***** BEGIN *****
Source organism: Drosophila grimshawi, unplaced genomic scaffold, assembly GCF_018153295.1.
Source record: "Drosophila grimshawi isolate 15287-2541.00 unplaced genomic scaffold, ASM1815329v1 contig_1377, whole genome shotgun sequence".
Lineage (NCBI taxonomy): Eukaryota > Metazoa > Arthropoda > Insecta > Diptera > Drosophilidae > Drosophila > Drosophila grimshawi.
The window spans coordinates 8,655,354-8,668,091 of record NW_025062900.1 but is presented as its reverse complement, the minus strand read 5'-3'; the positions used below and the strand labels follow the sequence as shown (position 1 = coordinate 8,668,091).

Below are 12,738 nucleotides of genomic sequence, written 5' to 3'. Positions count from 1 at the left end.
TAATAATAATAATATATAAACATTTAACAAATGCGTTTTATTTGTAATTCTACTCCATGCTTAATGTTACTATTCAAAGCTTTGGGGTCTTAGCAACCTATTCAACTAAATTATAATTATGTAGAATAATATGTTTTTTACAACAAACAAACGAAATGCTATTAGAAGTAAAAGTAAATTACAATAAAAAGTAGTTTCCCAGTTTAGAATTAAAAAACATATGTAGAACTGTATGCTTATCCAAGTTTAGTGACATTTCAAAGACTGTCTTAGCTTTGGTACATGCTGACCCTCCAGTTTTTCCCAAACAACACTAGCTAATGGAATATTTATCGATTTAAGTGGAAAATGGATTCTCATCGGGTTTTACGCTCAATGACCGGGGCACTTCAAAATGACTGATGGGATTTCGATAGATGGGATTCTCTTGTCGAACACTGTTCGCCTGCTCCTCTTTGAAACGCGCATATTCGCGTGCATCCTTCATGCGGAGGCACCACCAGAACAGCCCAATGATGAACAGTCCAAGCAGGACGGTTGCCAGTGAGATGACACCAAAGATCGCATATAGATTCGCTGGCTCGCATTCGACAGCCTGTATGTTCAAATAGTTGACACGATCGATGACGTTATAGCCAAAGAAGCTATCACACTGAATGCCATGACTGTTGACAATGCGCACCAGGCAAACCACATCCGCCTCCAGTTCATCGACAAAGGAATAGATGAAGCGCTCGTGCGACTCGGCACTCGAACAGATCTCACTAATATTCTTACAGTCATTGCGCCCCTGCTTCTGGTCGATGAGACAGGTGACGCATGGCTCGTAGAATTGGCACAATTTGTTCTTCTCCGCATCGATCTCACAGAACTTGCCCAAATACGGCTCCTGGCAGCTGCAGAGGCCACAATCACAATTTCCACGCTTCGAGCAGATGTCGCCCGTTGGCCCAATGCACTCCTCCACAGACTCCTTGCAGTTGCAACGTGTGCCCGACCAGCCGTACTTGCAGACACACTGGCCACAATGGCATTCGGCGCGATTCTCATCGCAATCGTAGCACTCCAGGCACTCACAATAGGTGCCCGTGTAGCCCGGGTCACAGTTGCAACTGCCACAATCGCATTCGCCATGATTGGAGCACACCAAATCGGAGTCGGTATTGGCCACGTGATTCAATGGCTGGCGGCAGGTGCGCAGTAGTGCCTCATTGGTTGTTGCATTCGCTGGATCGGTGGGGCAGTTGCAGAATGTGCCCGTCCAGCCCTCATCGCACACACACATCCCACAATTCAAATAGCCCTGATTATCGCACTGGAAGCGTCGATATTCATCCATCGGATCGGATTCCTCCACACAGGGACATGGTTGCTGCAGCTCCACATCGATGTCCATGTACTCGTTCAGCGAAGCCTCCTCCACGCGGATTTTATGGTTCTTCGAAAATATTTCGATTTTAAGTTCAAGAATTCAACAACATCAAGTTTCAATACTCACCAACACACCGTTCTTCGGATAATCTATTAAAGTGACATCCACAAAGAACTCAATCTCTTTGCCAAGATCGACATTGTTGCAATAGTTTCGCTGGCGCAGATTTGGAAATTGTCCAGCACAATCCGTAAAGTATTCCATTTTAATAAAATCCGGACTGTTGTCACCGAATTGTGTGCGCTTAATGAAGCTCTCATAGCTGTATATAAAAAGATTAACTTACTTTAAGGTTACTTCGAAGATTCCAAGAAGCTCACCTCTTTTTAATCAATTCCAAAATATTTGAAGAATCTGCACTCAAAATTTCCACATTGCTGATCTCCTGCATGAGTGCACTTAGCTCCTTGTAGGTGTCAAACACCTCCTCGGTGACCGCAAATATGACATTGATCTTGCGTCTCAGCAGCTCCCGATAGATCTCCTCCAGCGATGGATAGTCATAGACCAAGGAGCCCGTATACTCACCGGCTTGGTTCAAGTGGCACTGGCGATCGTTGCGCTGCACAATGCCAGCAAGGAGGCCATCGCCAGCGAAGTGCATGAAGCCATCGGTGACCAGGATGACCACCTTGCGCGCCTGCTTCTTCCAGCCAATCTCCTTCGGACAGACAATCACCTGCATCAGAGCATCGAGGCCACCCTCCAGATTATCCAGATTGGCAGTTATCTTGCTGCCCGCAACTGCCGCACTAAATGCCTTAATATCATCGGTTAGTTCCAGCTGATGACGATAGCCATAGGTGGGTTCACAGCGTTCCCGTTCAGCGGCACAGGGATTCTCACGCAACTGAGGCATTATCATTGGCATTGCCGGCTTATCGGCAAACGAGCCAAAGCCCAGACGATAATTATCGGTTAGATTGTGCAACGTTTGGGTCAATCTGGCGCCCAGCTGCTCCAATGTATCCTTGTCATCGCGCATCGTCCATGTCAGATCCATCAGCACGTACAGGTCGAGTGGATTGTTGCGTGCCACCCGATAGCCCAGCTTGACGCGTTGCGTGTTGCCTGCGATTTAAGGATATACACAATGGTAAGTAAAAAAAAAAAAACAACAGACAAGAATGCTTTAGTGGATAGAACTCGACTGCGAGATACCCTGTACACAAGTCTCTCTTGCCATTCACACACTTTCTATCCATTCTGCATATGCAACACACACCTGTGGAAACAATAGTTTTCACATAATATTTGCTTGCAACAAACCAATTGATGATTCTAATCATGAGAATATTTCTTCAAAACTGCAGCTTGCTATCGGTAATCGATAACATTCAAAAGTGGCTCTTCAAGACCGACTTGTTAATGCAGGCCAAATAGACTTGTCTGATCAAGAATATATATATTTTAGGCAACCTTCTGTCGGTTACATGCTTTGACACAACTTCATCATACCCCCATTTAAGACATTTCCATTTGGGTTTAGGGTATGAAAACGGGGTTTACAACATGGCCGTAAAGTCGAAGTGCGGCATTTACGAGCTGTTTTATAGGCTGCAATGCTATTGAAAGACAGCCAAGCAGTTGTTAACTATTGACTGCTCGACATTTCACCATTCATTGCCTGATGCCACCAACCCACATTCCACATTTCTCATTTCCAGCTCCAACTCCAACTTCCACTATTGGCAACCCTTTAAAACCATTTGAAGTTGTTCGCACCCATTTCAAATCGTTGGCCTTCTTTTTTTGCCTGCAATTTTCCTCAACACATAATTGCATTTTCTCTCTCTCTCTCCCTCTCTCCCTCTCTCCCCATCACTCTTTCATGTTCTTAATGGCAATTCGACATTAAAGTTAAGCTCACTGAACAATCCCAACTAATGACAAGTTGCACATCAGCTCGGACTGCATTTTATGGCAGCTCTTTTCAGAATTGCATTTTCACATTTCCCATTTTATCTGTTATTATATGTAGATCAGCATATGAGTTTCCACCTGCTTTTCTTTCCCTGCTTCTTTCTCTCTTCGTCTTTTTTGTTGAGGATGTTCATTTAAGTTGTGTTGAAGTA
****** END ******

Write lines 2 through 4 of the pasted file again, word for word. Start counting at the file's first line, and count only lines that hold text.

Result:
Source record: "Drosophila grimshawi isolate 15287-2541.00 unplaced genomic scaffold, ASM1815329v1 contig_1377, whole genome shotgun sequence".
Lineage (NCBI taxonomy): Eukaryota > Metazoa > Arthropoda > Insecta > Diptera > Drosophilidae > Drosophila > Drosophila grimshawi.
The window spans coordinates 8,655,354-8,668,091 of record NW_025062900.1 but is presented as its reverse complement, the minus strand read 5'-3'; the positions used below and the strand labels follow the sequence as shown (position 1 = coordinate 8,668,091).